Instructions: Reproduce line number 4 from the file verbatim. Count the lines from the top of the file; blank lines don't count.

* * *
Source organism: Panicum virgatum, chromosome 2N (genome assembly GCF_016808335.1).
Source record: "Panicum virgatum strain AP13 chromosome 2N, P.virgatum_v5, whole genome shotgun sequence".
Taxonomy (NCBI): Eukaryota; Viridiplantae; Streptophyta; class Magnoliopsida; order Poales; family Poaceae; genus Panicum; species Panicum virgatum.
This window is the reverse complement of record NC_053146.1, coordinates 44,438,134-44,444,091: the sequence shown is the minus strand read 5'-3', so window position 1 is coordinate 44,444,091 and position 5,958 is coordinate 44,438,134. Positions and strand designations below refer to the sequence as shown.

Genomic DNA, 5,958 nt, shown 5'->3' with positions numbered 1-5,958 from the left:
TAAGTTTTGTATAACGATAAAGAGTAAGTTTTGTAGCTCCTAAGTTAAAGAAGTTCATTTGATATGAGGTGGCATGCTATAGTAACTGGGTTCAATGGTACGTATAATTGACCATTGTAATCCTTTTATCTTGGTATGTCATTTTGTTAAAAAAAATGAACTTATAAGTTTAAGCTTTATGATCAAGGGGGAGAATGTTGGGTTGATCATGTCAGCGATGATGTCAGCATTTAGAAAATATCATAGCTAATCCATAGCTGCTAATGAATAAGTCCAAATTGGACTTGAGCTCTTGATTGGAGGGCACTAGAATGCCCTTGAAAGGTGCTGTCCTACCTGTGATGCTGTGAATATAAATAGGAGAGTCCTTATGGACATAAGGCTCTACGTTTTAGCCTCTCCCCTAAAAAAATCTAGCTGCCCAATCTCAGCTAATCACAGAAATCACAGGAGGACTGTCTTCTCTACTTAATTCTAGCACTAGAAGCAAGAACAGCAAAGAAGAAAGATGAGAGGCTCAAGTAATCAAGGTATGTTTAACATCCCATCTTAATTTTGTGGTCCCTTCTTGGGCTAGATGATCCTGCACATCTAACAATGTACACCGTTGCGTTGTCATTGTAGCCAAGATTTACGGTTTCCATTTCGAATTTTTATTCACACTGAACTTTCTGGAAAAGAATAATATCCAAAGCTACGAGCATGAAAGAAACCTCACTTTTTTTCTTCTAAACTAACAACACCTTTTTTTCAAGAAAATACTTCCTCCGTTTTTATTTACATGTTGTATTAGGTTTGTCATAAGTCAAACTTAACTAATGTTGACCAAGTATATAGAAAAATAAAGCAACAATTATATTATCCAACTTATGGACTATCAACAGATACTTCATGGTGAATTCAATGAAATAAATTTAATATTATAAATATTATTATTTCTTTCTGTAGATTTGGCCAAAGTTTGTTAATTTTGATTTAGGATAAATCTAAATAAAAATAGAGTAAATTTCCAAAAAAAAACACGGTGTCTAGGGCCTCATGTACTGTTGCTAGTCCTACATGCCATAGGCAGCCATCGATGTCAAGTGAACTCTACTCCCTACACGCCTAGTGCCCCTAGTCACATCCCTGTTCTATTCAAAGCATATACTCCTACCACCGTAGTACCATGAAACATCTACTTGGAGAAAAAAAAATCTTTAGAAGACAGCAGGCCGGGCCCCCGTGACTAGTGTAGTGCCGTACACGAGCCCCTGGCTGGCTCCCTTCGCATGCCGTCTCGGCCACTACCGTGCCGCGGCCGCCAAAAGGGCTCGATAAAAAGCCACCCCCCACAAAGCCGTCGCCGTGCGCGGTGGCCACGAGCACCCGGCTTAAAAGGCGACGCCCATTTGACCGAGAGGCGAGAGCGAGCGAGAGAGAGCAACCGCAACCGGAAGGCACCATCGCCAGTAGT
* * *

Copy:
This window is the reverse complement of record NC_053146.1, coordinates 44,438,134-44,444,091: the sequence shown is the minus strand read 5'-3', so window position 1 is coordinate 44,444,091 and position 5,958 is coordinate 44,438,134. Positions and strand designations below refer to the sequence as shown.